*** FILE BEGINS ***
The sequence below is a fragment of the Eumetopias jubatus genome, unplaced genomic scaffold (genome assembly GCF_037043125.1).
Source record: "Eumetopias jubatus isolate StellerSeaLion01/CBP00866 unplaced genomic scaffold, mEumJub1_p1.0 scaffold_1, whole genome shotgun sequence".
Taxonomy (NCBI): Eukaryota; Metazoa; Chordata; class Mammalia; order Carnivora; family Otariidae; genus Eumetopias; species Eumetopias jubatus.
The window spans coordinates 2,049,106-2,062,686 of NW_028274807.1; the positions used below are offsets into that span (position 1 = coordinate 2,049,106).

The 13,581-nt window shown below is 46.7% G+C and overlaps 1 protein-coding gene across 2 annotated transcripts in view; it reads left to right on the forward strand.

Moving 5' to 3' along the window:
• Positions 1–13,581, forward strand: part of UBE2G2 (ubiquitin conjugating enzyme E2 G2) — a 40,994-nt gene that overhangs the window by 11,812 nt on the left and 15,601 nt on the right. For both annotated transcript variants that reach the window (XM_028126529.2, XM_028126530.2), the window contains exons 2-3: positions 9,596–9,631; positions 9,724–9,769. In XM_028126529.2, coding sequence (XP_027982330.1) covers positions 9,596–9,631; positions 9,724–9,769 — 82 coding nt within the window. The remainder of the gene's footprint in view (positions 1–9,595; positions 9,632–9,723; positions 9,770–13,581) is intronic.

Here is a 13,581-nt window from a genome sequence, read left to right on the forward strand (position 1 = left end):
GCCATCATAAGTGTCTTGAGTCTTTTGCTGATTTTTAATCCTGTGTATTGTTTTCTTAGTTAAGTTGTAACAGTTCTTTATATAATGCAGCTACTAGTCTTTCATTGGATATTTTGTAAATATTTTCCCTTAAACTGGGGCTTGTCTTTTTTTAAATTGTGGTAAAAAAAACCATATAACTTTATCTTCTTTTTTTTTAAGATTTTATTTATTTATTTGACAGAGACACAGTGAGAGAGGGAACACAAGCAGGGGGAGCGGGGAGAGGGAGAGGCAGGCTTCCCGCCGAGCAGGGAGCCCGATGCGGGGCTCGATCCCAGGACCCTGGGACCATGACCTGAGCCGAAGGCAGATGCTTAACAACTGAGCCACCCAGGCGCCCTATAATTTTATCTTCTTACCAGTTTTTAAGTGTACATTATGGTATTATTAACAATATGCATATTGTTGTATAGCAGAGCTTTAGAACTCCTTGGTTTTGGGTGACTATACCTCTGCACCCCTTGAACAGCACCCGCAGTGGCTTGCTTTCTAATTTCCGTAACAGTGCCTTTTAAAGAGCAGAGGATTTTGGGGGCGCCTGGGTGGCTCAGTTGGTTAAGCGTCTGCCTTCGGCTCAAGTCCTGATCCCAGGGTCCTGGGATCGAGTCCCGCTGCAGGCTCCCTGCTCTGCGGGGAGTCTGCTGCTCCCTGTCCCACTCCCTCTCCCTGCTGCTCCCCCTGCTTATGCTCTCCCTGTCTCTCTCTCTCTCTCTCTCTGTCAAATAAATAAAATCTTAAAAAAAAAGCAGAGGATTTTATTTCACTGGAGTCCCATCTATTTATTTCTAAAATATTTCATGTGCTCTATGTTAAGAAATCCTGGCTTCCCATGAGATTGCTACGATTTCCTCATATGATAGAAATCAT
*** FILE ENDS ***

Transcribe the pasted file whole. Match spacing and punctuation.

The sequence below is a fragment of the Eumetopias jubatus genome, unplaced genomic scaffold (genome assembly GCF_037043125.1).
Source record: "Eumetopias jubatus isolate StellerSeaLion01/CBP00866 unplaced genomic scaffold, mEumJub1_p1.0 scaffold_1, whole genome shotgun sequence".
Taxonomy (NCBI): Eukaryota; Metazoa; Chordata; class Mammalia; order Carnivora; family Otariidae; genus Eumetopias; species Eumetopias jubatus.
The window spans coordinates 2,049,106-2,062,686 of NW_028274807.1; the positions used below are offsets into that span (position 1 = coordinate 2,049,106).

The 13,581-nt window shown below is 46.7% G+C and overlaps 1 protein-coding gene across 2 annotated transcripts in view; it reads left to right on the forward strand.

Moving 5' to 3' along the window:
• Positions 1–13,581, forward strand: part of UBE2G2 (ubiquitin conjugating enzyme E2 G2) — a 40,994-nt gene that overhangs the window by 11,812 nt on the left and 15,601 nt on the right. For both annotated transcript variants that reach the window (XM_028126529.2, XM_028126530.2), the window contains exons 2-3: positions 9,596–9,631; positions 9,724–9,769. In XM_028126529.2, coding sequence (XP_027982330.1) covers positions 9,596–9,631; positions 9,724–9,769 — 82 coding nt within the window. The remainder of the gene's footprint in view (positions 1–9,595; positions 9,632–9,723; positions 9,770–13,581) is intronic.

Here is a 13,581-nt window from a genome sequence, read left to right on the forward strand (position 1 = left end):
GCCATCATAAGTGTCTTGAGTCTTTTGCTGATTTTTAATCCTGTGTATTGTTTTCTTAGTTAAGTTGTAACAGTTCTTTATATAATGCAGCTACTAGTCTTTCATTGGATATTTTGTAAATATTTTCCCTTAAACTGGGGCTTGTCTTTTTTTAAATTGTGGTAAAAAAAACCATATAACTTTATCTTCTTTTTTTTTAAGATTTTATTTATTTATTTGACAGAGACACAGTGAGAGAGGGAACACAAGCAGGGGGAGCGGGGAGAGGGAGAGGCAGGCTTCCCGCCGAGCAGGGAGCCCGATGCGGGGCTCGATCCCAGGACCCTGGGACCATGACCTGAGCCGAAGGCAGATGCTTAACAACTGAGCCACCCAGGCGCCCTATAATTTTATCTTCTTACCAGTTTTTAAGTGTACATTATGGTATTATTAACAATATGCATATTGTTGTATAGCAGAGCTTTAGAACTCCTTGGTTTTGGGTGACTATACCTCTGCACCCCTTGAACAGCACCCGCAGTGGCTTGCTTTCTAATTTCCGTAACAGTGCCTTTTAAAGAGCAGAGGATTTTGGGGGCGCCTGGGTGGCTCAGTTGGTTAAGCGTCTGCCTTCGGCTCAAGTCCTGATCCCAGGGTCCTGGGATCGAGTCCCGCTGCAGGCTCCCTGCTCTGCGGGGAGTCTGCTGCTCCCTGTCCCACTCCCTCTCCCTGCTGCTCCCCCTGCTTATGCTCTCCCTGTCTCTCTCTCTCTCTCTCTCTGTCAAATAAATAAAATCTTAAAAAAAAAGCAGAGGATTTTATTTCACTGGAGTCCCATCTATTTATTTCTAAAATATTTCATGTGCTCTATGTTAAGAAATCCTGGCTTCCCATGAGATTGCTACGATTTCCTCATATGATAGAAATCAT